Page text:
When Teachers Hold Us Back

by , under Child Development, Language and Reading Skills

On 9Gag today, I read a post that was supposedly a father’s response to this note a teacher wrote on his 7-year-old’s assignment.

From 9Gag

From 9Gag

In the response, the father explains how throughout his education experience, he was shot down by teachers who thought he was cheating or trying to suck up simply because he exhibited more intelligence and reasoning ability than the rest of his peers.  You can read the full response here.

Whether this 9Gag post is real or not, it doesn’t matter, because every day higher functioning students DO receive embarrassing reprimands from teachers who don’t know how to address a brilliant student.  As a higher functioning student in my class, I dealt with these very same commands to “hold back” and slow my pace to meet the rest of my peers.  My first memory of this happening was in kindergarten.

When I entered kindergarten, I already knew how all of my ABCs (upper and lower case), how to write them, what sounds they made, and could even spell and read some second-grade level words.  I had even learned to write my name in cursive.  Each week of kindergarten, we learned a new letter: the letter of the week.  I distinctly remember one day deciding to write out my full name on an in-class assignment.  I began:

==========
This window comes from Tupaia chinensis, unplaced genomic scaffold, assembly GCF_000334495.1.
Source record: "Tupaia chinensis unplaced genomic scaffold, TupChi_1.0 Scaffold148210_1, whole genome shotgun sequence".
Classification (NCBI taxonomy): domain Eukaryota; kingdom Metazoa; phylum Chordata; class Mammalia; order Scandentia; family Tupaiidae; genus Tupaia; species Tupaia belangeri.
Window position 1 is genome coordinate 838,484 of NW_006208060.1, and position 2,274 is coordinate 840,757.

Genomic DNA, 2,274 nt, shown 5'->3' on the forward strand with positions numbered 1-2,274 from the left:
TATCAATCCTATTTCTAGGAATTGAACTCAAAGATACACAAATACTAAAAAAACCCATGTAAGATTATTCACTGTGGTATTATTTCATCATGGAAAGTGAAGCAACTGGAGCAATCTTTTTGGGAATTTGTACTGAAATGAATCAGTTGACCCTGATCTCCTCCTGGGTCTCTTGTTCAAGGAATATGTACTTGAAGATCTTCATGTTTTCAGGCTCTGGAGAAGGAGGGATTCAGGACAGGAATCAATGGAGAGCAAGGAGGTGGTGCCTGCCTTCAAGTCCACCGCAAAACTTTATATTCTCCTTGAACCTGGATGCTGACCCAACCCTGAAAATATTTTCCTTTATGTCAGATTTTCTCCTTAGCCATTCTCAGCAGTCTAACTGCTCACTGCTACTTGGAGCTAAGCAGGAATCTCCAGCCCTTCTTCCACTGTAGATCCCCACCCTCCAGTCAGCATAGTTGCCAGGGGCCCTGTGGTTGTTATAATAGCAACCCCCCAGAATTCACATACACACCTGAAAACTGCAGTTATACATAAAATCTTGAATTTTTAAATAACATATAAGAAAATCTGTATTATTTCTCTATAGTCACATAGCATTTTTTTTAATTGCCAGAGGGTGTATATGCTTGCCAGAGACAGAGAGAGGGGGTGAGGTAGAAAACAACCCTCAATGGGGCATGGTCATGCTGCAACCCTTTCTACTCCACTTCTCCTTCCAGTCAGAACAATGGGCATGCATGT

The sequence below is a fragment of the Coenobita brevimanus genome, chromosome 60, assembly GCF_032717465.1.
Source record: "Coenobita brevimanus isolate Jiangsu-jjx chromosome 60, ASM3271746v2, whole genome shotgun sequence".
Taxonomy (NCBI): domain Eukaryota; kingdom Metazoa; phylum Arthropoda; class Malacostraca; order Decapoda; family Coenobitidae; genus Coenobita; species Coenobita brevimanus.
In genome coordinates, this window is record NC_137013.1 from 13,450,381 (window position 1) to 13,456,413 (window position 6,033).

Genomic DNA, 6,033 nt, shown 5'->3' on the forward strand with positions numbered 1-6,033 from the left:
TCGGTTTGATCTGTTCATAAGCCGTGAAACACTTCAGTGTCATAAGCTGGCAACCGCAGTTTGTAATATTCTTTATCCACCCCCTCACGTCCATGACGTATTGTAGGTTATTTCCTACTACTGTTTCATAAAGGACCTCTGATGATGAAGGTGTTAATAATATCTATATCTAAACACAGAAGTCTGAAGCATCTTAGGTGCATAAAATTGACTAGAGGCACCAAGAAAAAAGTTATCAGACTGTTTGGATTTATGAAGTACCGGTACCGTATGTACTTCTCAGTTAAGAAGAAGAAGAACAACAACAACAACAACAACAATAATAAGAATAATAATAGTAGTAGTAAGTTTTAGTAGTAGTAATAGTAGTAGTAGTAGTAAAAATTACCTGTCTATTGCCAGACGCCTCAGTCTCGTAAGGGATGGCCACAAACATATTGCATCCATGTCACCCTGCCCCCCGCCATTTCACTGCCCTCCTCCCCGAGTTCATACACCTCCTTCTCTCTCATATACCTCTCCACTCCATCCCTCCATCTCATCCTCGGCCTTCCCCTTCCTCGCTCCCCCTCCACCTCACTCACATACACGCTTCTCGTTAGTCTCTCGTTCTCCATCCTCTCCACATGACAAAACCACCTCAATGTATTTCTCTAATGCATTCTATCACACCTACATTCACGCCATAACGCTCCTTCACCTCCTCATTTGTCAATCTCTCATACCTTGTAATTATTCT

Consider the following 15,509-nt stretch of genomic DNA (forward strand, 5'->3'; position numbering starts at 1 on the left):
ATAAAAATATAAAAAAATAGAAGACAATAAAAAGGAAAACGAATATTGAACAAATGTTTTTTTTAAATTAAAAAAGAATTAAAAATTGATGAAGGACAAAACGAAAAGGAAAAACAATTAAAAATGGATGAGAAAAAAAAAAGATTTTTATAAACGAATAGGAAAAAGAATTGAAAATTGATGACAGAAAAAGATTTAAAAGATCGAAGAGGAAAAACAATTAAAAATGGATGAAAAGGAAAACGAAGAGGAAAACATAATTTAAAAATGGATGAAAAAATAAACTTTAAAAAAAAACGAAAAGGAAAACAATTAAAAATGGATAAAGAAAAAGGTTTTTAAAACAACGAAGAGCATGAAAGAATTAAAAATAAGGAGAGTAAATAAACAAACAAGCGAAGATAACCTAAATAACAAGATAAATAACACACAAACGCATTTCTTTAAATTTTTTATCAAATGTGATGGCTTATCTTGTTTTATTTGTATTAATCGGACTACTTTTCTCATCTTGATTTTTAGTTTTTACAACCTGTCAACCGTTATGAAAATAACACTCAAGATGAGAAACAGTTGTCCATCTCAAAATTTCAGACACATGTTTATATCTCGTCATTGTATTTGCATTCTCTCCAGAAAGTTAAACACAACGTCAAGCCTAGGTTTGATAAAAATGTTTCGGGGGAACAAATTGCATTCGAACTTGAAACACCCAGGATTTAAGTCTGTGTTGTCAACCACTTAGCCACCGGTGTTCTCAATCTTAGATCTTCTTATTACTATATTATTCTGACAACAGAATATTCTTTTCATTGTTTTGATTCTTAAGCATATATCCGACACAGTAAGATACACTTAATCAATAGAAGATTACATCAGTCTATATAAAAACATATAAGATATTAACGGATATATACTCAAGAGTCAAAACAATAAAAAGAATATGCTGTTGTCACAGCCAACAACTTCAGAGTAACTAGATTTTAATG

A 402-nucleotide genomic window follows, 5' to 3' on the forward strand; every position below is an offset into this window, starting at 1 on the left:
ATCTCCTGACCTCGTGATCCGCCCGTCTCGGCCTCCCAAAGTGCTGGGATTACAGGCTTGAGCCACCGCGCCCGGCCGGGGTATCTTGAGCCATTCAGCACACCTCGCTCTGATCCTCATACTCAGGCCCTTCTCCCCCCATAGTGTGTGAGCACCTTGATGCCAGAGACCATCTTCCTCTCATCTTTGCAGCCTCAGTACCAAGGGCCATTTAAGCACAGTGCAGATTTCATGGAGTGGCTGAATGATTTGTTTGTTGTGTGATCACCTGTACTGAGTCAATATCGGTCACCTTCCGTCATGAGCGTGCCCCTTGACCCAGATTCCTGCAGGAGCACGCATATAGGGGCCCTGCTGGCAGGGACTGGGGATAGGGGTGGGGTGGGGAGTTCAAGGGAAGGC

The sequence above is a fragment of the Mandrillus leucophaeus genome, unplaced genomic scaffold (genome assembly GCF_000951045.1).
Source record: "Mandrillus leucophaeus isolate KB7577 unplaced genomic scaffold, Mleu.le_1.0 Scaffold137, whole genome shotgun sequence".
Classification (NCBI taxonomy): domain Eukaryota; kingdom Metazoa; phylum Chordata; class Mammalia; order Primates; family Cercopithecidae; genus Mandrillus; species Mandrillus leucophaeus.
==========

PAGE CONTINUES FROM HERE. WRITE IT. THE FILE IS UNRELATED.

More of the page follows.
and then started on my last name:


At this point.  The teacher had come around to my table to monitor our progress.  She took one look at that O and said to me, “Don’t write O’s.  We haven’t learned them yet,” before promptly taking an eraser and obliterating the offending O from my paper.

THAT is the kind of treatment I fear will happen with my son.  He turns two-years-old in a few weeks.  When he was 16-months-old, he knew all of his ABCs, upper and lower case.  You can read about that here.  In fact, he’s sitting here with me as I type this spelling out the words.  He can count to 22 and understands the concepts of counting and numbers.  He knows basic shapes, colors, and can read simple words.  That’s nothing compared to the 10+ word sentences he strings together and babbles throughout the day.

I don’t write this to boast.  Okay…..maybe a little.  I write this to show how truly fearful I am of sending him to public school kindergarten.  Will they recognize his brilliance, or will they herd him with the rest of the sheep?  Will they hold him back or find ways to build upon what he already knows?  Hell, at this point, does he even need kindergarten?

I am certified by my state to teach secondary English, yet here I am writing a blog post about my worries that my potential colleagues and past peers aren’t going to recognize his strengths and implement learning activities to make sure he’s not held back.  If I don’t have faith in the education system, and I’m part of it, I completely understand why the general public has little to no faith.  They have no faith because things that the 9Gag article highlights DO happen EVERY DAY.


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  1. Cheri

    This worries me too! A has been asking me to help her write letters. She knows most letters by sight (thanks Super Why!), and she wants to learn more. She even wrote (a very messy) lower-case a yesterday. I got her a few books to allow her to practice her letters simply because she wants to learn.

    This is part of the reason I want her to go to cyber school. She’ll be able to continue to work ahead in the areas that she wants to learn more in. I just want to follow her lead and teach her what she is ready to learn!